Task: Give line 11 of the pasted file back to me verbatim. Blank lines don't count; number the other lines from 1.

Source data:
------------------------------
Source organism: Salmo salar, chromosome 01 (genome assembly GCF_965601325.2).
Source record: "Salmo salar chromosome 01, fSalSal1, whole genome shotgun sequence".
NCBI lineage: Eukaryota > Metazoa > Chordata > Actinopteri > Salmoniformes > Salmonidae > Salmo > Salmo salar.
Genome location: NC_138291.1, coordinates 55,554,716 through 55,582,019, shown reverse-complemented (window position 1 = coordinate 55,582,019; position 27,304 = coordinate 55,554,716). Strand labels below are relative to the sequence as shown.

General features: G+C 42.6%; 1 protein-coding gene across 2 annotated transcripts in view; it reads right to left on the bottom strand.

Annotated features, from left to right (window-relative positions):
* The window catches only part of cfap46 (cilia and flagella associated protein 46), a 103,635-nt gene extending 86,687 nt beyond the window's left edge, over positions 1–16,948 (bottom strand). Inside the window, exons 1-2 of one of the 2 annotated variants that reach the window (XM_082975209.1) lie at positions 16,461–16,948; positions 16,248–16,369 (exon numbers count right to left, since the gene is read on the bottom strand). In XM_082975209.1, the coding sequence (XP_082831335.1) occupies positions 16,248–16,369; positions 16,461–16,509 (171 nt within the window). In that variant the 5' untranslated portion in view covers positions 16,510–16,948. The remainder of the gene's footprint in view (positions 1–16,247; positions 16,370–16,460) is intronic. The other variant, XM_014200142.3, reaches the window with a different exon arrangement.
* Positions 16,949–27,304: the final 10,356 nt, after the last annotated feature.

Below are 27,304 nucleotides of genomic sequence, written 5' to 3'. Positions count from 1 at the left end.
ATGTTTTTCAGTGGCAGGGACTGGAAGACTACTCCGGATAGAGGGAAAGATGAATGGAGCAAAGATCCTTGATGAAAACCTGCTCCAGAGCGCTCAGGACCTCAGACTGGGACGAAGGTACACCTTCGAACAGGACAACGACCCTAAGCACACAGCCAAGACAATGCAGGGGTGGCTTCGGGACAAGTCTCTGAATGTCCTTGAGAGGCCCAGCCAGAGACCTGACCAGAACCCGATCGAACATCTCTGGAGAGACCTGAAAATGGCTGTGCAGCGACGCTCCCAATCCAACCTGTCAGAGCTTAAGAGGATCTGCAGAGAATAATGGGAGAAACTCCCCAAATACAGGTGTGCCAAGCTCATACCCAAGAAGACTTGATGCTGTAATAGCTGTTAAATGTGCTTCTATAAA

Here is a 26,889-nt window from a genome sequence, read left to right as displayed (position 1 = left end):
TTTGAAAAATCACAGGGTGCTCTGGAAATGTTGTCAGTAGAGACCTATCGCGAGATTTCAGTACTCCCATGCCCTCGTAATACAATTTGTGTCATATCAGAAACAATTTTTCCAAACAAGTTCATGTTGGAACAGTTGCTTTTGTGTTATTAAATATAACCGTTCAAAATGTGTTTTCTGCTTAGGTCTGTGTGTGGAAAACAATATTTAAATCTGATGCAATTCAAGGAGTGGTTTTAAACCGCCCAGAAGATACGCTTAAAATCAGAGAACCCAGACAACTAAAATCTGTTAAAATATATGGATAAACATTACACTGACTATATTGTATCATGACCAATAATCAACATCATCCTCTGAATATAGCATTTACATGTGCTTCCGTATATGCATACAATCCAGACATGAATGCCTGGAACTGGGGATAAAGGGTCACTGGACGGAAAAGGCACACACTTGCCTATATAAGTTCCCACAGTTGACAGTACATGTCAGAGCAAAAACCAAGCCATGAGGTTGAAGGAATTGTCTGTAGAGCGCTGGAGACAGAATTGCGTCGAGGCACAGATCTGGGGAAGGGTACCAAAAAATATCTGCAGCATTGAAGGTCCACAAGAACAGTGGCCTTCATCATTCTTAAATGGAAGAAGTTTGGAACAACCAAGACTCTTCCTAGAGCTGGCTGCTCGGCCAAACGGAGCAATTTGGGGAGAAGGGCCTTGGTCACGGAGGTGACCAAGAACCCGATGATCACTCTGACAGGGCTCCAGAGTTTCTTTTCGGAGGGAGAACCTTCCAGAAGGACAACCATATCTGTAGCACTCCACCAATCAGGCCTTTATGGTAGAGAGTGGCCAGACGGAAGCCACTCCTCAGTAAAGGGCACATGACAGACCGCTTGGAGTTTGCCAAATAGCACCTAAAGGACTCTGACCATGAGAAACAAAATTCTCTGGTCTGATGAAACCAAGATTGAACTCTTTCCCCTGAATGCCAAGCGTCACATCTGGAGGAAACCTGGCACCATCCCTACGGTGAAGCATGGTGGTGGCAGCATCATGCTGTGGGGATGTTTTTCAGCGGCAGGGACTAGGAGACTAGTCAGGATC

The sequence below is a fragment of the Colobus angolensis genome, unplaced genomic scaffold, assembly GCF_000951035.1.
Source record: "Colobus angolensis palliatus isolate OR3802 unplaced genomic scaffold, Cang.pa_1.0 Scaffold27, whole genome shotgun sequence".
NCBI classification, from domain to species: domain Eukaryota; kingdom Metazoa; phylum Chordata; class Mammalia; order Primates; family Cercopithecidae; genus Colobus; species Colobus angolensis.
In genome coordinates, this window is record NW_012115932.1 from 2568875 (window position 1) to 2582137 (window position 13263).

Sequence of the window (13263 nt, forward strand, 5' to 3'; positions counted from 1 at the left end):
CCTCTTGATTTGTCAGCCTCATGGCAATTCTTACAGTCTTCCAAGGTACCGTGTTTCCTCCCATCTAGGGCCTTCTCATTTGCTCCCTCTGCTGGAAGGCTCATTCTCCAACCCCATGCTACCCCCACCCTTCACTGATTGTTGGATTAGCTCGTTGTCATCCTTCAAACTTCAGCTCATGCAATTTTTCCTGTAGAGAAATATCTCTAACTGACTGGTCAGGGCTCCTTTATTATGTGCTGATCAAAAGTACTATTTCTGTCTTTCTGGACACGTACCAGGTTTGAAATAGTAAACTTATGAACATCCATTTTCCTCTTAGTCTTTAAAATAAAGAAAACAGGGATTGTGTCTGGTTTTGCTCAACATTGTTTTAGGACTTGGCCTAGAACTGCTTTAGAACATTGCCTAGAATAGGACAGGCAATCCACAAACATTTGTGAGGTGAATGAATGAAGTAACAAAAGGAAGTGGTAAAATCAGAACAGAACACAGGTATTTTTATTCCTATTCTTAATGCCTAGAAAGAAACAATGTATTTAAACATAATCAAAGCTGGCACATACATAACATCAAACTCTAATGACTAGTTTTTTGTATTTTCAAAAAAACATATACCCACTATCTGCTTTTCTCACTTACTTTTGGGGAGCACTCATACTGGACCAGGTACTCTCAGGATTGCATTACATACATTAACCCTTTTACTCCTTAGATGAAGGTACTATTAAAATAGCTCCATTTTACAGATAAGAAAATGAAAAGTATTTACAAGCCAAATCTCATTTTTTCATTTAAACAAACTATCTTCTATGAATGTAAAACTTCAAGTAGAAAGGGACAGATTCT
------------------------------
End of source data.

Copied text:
Here is a 26,889-nt window from a genome sequence, read left to right as displayed (position 1 = left end):